Brian J. Noggle explains the physics behind getting “free” stuff (well, it’s not free—usually, someone else paid for it and got screwed over) from vending machines, an art mastered by many a college student over the years.
My advice: although “tipping” the vending machine may not vend free product (as the labels say), it usually manages to dislodge any loosely-hanging items that failed to vend properly. Just don’t do it when anyone else is around.
Laura of Apartment 11D is understandably quite annoyed at the public response that at least one (presumably prominent, although I haven’t seen the post in question) blogger gave to her survey.
I generally agree that, ethically, a good blogger will provide readers with an opportunity to have opposing views heard, at least in the form of trackbacks. It is disappointing that many “big boys” of the Blogosphere like Glenn Reynolds, Josh Marshall, the Volokh Conspiracy, and Andrew Sullivan don’t use “real” Trackbacks—Volokh relies on Technorati, which isn’t a proper pingback/trackback service, while Reynolds, Marshall, and Sullivan don’t even go that far; Sullivan accepts “reader mail,” but much of it is buried and all is stripped of any way to tell how authoritative the response is.
Laura cites Usenet as a more “democratic” medium; it is, in the sense that it does facilitate conversation more readily, but there are significant drawbacks to it—most notably, no inherent ability to enforce strong identities of participants in the discussion, which leads to the sort of trollish behavior that one finds at the comment sections of some prominent weblogs (or inmate-run asylums like Slashdot and K5), not to mention issues of spam, off-topic discussion, gratuitous vulgarity, and other vices large and small. The “decline of Usenet,” mind you, has been a staple of Internet discussion since at least 1992, when I was first exposed to it, so it has proven to be more resiliant than one might have thought.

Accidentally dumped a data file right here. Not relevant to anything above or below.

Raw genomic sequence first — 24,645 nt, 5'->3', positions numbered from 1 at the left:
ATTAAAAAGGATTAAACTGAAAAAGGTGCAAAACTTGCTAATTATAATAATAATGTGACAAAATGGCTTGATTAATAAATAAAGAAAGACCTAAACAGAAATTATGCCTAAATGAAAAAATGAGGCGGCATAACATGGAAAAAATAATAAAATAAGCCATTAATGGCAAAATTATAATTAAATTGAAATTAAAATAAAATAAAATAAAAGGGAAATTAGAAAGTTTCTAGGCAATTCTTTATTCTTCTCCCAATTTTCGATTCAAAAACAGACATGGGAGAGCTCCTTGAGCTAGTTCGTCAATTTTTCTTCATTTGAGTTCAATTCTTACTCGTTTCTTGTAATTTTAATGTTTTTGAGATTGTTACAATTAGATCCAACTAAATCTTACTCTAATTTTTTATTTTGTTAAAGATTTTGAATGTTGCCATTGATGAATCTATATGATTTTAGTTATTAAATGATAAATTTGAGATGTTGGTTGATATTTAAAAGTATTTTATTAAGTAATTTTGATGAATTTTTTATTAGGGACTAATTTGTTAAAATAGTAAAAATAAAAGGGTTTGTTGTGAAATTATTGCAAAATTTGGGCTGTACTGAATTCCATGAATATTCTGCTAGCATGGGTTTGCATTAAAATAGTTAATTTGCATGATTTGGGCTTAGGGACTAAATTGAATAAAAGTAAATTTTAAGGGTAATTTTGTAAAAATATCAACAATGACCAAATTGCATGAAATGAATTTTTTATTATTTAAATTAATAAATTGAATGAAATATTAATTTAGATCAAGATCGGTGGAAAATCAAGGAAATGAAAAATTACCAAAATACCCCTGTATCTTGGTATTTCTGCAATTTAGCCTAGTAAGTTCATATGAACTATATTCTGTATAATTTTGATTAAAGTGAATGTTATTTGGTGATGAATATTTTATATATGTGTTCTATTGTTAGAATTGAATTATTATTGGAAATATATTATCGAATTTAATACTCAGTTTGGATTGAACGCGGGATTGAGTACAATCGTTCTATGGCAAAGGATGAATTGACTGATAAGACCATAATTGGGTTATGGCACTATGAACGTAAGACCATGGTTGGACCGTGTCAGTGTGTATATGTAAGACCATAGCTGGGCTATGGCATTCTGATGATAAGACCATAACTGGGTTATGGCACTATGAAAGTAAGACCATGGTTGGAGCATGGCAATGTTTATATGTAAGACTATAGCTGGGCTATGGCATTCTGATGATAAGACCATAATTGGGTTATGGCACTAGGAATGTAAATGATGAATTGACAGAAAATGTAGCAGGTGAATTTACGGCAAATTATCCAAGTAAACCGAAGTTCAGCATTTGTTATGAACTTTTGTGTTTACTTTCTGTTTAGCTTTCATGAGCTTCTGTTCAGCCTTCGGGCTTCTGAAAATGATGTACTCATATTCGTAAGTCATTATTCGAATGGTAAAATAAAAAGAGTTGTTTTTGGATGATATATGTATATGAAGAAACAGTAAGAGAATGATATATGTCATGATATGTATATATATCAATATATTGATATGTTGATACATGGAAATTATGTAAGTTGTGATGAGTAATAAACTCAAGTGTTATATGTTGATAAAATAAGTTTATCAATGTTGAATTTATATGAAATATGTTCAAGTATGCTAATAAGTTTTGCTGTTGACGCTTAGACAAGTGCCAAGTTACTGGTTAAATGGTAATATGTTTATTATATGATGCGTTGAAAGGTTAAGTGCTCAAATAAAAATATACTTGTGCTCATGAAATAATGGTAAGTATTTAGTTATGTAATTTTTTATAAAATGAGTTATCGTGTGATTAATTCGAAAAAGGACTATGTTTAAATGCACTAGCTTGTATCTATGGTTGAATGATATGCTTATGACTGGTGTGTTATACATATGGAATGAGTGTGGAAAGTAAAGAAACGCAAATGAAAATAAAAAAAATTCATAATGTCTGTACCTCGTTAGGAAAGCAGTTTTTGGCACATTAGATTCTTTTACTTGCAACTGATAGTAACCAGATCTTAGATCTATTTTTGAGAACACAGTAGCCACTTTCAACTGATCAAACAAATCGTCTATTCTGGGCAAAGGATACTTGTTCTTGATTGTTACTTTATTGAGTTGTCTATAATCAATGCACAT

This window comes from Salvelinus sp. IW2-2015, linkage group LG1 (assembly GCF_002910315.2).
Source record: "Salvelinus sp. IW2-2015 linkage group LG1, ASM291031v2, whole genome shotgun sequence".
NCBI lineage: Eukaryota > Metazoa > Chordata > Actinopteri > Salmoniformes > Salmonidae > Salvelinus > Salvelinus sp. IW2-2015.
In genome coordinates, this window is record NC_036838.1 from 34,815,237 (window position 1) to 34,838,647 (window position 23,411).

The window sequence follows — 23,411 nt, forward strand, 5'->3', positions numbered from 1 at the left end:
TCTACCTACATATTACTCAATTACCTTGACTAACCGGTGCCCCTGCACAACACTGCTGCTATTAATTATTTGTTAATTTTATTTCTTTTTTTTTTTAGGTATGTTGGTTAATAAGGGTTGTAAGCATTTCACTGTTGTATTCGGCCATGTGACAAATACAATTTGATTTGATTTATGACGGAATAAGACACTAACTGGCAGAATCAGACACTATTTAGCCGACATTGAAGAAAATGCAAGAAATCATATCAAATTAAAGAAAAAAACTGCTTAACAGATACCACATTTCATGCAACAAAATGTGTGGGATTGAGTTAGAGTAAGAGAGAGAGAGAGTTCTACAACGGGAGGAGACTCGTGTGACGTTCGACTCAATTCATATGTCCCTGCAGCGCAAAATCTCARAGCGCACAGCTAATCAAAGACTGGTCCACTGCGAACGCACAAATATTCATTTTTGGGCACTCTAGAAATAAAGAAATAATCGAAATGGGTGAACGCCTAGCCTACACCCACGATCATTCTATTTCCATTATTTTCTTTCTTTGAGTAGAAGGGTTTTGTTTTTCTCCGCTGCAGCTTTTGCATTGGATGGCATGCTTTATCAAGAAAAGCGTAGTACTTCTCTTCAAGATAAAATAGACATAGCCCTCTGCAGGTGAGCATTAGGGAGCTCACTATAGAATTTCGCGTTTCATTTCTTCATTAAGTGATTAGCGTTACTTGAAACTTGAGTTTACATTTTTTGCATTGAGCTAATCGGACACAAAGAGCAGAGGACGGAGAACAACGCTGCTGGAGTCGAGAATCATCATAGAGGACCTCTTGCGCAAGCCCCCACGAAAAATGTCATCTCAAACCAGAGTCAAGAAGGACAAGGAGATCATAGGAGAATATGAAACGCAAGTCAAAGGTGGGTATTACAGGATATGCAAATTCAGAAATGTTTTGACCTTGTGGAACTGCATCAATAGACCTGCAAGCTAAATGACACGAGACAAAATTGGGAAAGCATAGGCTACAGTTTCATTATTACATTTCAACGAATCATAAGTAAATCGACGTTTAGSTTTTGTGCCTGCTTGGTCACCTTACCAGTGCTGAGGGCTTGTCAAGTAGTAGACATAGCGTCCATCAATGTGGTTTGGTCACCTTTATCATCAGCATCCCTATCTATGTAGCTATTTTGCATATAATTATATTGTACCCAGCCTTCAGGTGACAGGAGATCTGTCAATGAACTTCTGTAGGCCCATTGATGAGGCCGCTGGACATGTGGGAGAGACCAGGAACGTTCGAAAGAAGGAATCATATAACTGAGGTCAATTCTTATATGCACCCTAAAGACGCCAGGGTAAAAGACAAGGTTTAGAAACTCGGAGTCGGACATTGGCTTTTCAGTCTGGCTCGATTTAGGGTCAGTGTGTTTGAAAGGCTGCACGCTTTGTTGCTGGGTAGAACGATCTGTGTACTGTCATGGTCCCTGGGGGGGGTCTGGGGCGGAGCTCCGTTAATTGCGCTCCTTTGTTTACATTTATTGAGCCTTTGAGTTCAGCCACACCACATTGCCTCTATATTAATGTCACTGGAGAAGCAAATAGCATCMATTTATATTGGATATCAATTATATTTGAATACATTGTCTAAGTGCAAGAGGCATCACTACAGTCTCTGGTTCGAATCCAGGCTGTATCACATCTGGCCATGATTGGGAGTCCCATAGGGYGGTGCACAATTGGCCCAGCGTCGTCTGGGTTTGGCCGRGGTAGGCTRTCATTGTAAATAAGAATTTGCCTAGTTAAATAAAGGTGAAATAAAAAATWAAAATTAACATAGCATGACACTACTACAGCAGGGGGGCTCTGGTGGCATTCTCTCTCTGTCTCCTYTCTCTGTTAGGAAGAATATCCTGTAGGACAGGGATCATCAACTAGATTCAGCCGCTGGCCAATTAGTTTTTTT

In an attempt to curb underage drinking, Missouri has passed a new law which goes into effect Thursday, requiring beer kegs to be registered to their buyers.
The law requires retailers to attach a tag that will allow the keg to be traced back to the buyer. The store must keep records for three months with the buyer's name, address and birth date.
The idea is that if someone bought a keg and supplied it to teenagers, and the party was broken up, law enforcement could identify who provided the alcohol and pursue charges.
They'll take my beer when they pry it from my cold dead hands!
The election came and went, and, while the Liberals did beat the Conservatives in the realm of seat counts, neither side (apparently, pending recounts) won enough to form even a coalition government with a natural partner (a Liberal–Bloc Quebecois coalition would work in terms of seat count, but not in terms of ideology). Collin May suspects the real winner in all this is Alberta premier Ralph Klein, while Albertan Colby Cosh does his postmortem duties. In any event, virtually nobody expects this parliament to last very long.
Apparently the use of cell phones, like everything else it seems (except khat), leads to reduced sperm counts in men.
Meanwhile, I can’t tell if Amber Taylor is upset that these inanimate objects are sexist in their effects or just interested in obtaining an inexpensive form of contraception.
According to this story in the New Zealand Herald, the terrorist menace may have a new weapon: booby-trapped beer coolers!
Security officials have warned of a possible new weapon in the terrorist arsenal - booby-trapped beer coolers.
Law-enforcement officials in the United States have been warned to be alert for the enticing bombs.
The warning was sent to 18,000 law-enforcement groups by the FBI last week, Time magazine reported.
Is nothing sacred to those barbarians?